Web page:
I am a huge fan of the Fairytail anime series so when I saw that the Nintendo Switch was getting a video game adaptation that featured some of my favorite moments from the show, I had to get a copy. The anime features a wizard guild known as Fairytail and tells their story of how they reach the top of the wizarding world and defeat many dark guilds along the way. The star of the show Natsu has mastered a magic style called Fire Dragon Slayer Magic which he uses to assume all the powers of a fire dragon, and while the game really does a solid job at animating our favorite characters from the show at times I couldn’t help but feel like our fire wizard was a bit watered down.
The story of the game retells the anime’s story through the Grand Magic Games and the Tartaros arcs and it’s explained well enough that someone who hasn’t watched the anime can get a grasp of the general story; however, to really understand everything that’s going on you really need to have watched the anime first. For example, the current number one guild is Sabertooth and in the anime, you get to see a bit of the power and abilities of six members of this guild in the grand magic games; however, in the video game two of these character’s don’t appear at all and a third doesn’t get a chance to show off any of her abilities. Additionally, the Tartaros arc features a group of enemies known as the nine demon gates, but you only fight five of them and the other four are dealt with in short story explanations. I would have loved to actually have those battles.
Furthermore, some of the incredibly emotional parts of the story feel like watered-down versions of the anime counterparts. For example, one character was able to reverse time for one minute which winds up saving several lives in the process; however, while the anime puts a lot of focus and emotional weight to this moment the video game glosses over some of the details which lessen the significance. Overall the story tells all of the pertinent story elements that are featured in the anime, but the execution was lacking.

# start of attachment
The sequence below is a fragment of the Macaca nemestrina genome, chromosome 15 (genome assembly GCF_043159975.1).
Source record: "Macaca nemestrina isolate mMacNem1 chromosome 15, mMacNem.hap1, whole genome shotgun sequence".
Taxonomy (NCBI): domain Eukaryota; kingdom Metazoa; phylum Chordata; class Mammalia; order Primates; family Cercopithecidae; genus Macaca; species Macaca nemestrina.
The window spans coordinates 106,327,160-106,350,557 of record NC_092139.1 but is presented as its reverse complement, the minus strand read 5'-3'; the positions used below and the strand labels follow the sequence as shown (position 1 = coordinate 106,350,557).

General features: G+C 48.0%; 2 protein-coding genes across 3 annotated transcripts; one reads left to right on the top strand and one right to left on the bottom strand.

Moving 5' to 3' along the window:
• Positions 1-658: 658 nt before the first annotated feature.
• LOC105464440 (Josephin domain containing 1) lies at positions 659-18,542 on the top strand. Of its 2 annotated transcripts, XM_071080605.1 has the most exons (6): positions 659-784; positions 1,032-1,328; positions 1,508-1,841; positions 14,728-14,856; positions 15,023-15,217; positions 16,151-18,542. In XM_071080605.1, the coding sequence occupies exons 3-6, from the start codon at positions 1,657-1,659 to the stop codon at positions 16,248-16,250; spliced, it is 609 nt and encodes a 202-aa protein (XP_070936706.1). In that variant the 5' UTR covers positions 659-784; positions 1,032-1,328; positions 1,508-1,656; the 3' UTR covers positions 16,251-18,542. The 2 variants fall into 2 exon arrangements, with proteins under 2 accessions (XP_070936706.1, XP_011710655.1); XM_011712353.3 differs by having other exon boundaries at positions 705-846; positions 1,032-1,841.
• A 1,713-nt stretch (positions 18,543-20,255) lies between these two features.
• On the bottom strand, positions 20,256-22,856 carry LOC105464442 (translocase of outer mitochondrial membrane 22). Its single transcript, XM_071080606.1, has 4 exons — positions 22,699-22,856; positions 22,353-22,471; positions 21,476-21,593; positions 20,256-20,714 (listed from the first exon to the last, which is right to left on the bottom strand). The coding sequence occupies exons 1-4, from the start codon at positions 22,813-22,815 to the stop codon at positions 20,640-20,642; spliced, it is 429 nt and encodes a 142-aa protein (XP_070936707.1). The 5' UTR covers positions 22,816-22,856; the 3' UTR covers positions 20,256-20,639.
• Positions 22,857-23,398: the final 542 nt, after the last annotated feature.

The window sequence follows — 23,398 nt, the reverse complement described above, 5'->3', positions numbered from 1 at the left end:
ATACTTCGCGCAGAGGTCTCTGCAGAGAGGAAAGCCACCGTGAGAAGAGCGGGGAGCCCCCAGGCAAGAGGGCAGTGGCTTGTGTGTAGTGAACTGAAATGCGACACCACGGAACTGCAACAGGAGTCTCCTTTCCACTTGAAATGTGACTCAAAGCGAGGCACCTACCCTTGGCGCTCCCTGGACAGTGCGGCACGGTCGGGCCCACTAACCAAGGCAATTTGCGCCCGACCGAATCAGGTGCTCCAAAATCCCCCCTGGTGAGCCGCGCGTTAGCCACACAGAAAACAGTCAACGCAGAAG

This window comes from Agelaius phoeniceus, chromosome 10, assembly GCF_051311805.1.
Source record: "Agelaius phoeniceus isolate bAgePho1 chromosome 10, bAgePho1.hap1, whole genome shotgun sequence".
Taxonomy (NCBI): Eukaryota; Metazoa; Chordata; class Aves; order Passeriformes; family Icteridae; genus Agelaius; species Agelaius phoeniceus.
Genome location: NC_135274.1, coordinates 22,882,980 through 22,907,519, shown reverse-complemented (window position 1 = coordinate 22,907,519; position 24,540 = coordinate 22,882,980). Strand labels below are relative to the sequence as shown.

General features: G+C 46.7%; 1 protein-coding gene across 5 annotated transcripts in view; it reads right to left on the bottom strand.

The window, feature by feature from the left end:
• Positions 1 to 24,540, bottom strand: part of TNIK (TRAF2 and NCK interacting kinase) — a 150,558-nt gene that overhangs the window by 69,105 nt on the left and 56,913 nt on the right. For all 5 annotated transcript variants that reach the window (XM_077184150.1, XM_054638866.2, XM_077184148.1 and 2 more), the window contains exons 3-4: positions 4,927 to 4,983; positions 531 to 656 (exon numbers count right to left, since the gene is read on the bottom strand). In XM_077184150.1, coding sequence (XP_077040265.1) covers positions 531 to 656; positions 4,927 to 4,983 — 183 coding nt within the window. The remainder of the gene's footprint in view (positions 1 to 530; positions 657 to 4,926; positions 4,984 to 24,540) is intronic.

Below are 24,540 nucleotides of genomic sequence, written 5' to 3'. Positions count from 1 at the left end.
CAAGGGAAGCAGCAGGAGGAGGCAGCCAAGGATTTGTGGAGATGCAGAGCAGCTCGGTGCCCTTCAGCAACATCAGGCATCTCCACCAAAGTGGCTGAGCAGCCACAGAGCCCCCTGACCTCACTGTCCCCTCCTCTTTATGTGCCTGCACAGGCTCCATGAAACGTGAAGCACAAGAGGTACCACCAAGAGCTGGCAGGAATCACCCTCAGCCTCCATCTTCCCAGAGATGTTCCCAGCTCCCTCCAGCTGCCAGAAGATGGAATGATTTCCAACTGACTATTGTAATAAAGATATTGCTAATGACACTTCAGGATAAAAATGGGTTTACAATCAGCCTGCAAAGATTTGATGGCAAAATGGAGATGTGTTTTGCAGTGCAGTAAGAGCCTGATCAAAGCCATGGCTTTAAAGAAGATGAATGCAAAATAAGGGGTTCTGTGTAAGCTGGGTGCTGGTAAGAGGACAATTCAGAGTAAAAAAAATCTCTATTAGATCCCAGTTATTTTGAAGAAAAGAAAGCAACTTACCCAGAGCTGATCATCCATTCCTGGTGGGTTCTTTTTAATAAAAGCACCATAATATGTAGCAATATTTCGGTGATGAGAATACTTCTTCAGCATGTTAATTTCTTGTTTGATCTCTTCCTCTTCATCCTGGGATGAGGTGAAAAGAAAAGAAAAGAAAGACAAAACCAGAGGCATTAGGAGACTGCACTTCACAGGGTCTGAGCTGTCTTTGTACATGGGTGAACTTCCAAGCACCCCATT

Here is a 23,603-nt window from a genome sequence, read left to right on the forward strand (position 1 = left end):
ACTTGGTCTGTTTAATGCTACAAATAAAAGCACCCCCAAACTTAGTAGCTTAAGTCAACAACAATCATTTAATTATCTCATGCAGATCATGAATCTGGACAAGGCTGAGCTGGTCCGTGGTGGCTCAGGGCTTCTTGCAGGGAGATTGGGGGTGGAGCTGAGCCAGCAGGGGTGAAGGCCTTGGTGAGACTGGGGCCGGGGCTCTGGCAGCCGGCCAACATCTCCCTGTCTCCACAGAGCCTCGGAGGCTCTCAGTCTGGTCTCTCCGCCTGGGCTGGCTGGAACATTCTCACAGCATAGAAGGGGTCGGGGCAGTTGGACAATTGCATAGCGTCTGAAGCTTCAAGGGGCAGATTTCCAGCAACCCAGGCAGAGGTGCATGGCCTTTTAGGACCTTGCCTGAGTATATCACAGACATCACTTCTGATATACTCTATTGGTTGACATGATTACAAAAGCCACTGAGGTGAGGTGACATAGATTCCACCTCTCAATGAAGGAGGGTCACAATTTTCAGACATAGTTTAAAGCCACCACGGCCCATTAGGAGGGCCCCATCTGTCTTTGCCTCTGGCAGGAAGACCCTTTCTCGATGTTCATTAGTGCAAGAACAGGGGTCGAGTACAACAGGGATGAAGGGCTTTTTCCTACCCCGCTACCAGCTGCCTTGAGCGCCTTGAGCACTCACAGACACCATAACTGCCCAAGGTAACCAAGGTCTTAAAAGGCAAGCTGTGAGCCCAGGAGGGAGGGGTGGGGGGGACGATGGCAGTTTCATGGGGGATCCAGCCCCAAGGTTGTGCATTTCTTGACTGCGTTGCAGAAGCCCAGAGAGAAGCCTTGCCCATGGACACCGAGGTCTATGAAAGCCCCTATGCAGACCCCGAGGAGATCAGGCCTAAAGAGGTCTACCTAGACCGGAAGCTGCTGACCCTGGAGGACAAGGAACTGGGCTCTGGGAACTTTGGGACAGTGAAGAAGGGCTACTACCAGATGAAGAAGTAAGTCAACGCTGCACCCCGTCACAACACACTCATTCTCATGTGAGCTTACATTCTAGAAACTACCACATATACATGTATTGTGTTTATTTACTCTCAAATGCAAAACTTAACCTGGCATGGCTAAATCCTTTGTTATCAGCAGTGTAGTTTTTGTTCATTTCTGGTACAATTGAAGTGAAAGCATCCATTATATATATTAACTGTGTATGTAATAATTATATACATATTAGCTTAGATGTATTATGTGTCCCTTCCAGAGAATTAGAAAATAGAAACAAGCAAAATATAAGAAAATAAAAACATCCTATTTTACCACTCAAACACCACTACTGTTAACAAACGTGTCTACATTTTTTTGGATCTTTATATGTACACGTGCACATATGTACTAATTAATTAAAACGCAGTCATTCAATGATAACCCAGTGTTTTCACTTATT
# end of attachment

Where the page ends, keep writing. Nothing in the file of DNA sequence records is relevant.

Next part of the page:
The gameplay is where this game really shines but even this is not without fault. I am a huge fan of turn-based battling which was what was featured in the game; however, to aim your attacks each attack affected a specific pattern in a 9×9 grid that the enemy is on. These ranges can be moved but not rotated so it’s like Tetris but without some of the features. It does add an interesting element of strategy when dealing with numerous enemies to decide which attack would best suit the situation. So I actually really liked the gameplay a lot; however, the game adds a lot of busywork to the story in the form of missions. Missions do not vary that much, either slay specific monsters or find specific items. While these were fun to do at first the game has a huge amount of these missions that don’t add anything to the story and only serve to help your guild rank up. Considering how much busywork the game had I would have preferred that they fleshed out more of the story and used that instead to make the overall experience better.
Overall this game does a decent job at retelling some of the amazing events that are featured in Fairytail and the gameplay was a lot of fun. However, the story was not executed with the same success as it’s anime counterpart and was missing several elements that could have been added to further add to the experience. Instead, the game put a lot of meaningless side missions that get old after a while and just made me want to go back and watch the anime to relive the amazing moments I wanted to see. The game isn’t really something I would recommend for someone who hasn’t seen the anime because a lot of details will be lost in the process. I also wouldn’t recommend it to fans of Fairytail at its current price. If it goes on sale for $30 I can see this being an experience worth that price but for $60 you can get games that execute story content far better.